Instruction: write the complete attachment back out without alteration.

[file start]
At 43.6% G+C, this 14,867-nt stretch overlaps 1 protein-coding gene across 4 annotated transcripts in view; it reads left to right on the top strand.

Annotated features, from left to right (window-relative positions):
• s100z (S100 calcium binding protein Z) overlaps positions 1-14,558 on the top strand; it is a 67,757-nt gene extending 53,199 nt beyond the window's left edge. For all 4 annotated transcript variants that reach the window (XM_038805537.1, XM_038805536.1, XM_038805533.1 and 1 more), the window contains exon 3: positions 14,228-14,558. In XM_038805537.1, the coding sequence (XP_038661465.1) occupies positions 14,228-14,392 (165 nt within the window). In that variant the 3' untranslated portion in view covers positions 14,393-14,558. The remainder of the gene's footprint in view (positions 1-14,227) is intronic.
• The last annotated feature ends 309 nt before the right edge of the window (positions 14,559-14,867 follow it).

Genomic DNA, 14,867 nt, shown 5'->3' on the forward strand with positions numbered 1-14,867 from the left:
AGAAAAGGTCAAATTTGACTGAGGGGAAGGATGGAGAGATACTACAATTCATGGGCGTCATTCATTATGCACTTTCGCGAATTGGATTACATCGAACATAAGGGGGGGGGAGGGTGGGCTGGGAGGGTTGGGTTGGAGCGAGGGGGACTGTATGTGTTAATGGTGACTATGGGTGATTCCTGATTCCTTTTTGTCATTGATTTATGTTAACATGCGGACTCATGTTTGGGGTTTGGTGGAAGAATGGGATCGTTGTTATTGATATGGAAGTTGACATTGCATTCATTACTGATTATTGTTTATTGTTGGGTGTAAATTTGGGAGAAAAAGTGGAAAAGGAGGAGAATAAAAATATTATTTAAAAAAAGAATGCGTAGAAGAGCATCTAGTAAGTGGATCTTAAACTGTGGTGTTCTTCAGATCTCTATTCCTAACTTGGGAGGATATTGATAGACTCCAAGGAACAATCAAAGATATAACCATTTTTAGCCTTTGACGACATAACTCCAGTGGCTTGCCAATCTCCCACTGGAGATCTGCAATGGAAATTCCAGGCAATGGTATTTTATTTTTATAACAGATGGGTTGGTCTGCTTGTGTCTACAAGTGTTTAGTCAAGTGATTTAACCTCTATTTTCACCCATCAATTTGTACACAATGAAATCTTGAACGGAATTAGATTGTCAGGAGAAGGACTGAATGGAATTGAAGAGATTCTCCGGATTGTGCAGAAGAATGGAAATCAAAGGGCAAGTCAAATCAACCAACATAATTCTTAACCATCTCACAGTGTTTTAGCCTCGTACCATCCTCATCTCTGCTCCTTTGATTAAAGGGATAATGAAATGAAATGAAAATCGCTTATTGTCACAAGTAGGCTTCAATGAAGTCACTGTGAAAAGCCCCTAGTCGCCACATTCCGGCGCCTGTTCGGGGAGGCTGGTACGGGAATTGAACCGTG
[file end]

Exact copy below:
At 43.6% G+C, this 14,867-nt stretch overlaps 1 protein-coding gene across 4 annotated transcripts in view; it reads left to right on the top strand.

Annotated features, from left to right (window-relative positions):
• s100z (S100 calcium binding protein Z) overlaps positions 1-14,558 on the top strand; it is a 67,757-nt gene extending 53,199 nt beyond the window's left edge. For all 4 annotated transcript variants that reach the window (XM_038805537.1, XM_038805536.1, XM_038805533.1 and 1 more), the window contains exon 3: positions 14,228-14,558. In XM_038805537.1, the coding sequence (XP_038661465.1) occupies positions 14,228-14,392 (165 nt within the window). In that variant the 3' untranslated portion in view covers positions 14,393-14,558. The remainder of the gene's footprint in view (positions 1-14,227) is intronic.
• The last annotated feature ends 309 nt before the right edge of the window (positions 14,559-14,867 follow it).

Genomic DNA, 14,867 nt, shown 5'->3' on the forward strand with positions numbered 1-14,867 from the left:
AGAAAAGGTCAAATTTGACTGAGGGGAAGGATGGAGAGATACTACAATTCATGGGCGTCATTCATTATGCACTTTCGCGAATTGGATTACATCGAACATAAGGGGGGGGGAGGGTGGGCTGGGAGGGTTGGGTTGGAGCGAGGGGGACTGTATGTGTTAATGGTGACTATGGGTGATTCCTGATTCCTTTTTGTCATTGATTTATGTTAACATGCGGACTCATGTTTGGGGTTTGGTGGAAGAATGGGATCGTTGTTATTGATATGGAAGTTGACATTGCATTCATTACTGATTATTGTTTATTGTTGGGTGTAAATTTGGGAGAAAAAGTGGAAAAGGAGGAGAATAAAAATATTATTTAAAAAAAGAATGCGTAGAAGAGCATCTAGTAAGTGGATCTTAAACTGTGGTGTTCTTCAGATCTCTATTCCTAACTTGGGAGGATATTGATAGACTCCAAGGAACAATCAAAGATATAACCATTTTTAGCCTTTGACGACATAACTCCAGTGGCTTGCCAATCTCCCACTGGAGATCTGCAATGGAAATTCCAGGCAATGGTATTTTATTTTTATAACAGATGGGTTGGTCTGCTTGTGTCTACAAGTGTTTAGTCAAGTGATTTAACCTCTATTTTCACCCATCAATTTGTACACAATGAAATCTTGAACGGAATTAGATTGTCAGGAGAAGGACTGAATGGAATTGAAGAGATTCTCCGGATTGTGCAGAAGAATGGAAATCAAAGGGCAAGTCAAATCAACCAACATAATTCTTAACCATCTCACAGTGTTTTAGCCTCGTACCATCCTCATCTCTGCTCCTTTGATTAAAGGGATAATGAAATGAAATGAAAATCGCTTATTGTCACAAGTAGGCTTCAATGAAGTCACTGTGAAAAGCCCCTAGTCGCCACATTCCGGCGCCTGTTCGGGGAGGCTGGTACGGGAATTGAACCGTG